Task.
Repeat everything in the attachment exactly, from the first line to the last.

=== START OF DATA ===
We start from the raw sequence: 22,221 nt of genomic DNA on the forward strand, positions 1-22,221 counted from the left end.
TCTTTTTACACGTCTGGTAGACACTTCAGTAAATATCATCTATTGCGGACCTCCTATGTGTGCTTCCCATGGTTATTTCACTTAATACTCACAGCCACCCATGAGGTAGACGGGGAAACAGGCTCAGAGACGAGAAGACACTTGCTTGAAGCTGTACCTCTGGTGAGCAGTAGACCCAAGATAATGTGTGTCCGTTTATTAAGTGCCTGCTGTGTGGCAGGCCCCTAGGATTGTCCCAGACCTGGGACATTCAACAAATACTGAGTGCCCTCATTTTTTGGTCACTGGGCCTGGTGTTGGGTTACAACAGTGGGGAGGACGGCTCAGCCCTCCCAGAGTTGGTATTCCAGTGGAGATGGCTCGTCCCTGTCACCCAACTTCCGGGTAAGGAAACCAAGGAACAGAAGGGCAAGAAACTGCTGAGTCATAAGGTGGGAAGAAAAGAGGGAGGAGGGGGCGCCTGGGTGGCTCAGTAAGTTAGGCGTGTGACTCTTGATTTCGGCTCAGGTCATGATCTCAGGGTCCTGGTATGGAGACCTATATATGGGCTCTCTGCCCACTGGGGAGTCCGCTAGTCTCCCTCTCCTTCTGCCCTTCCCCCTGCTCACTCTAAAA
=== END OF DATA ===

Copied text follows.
We start from the raw sequence: 22,221 nt of genomic DNA on the forward strand, positions 1-22,221 counted from the left end.
TCTTTTTACACGTCTGGTAGACACTTCAGTAAATATCATCTATTGCGGACCTCCTATGTGTGCTTCCCATGGTTATTTCACTTAATACTCACAGCCACCCATGAGGTAGACGGGGAAACAGGCTCAGAGACGAGAAGACACTTGCTTGAAGCTGTACCTCTGGTGAGCAGTAGACCCAAGATAATGTGTGTCCGTTTATTAAGTGCCTGCTGTGTGGCAGGCCCCTAGGATTGTCCCAGACCTGGGACATTCAACAAATACTGAGTGCCCTCATTTTTTGGTCACTGGGCCTGGTGTTGGGTTACAACAGTGGGGAGGACGGCTCAGCCCTCCCAGAGTTGGTATTCCAGTGGAGATGGCTCGTCCCTGTCACCCAACTTCCGGGTAAGGAAACCAAGGAACAGAAGGGCAAGAAACTGCTGAGTCATAAGGTGGGAAGAAAAGAGGGAGGAGGGGGCGCCTGGGTGGCTCAGTAAGTTAGGCGTGTGACTCTTGATTTCGGCTCAGGTCATGATCTCAGGGTCCTGGTATGGAGACCTATATATGGGCTCTCTGCCCACTGGGGAGTCCGCTAGTCTCCCTCTCCTTCTGCCCTTCCCCCTGCTCACTCTAAAA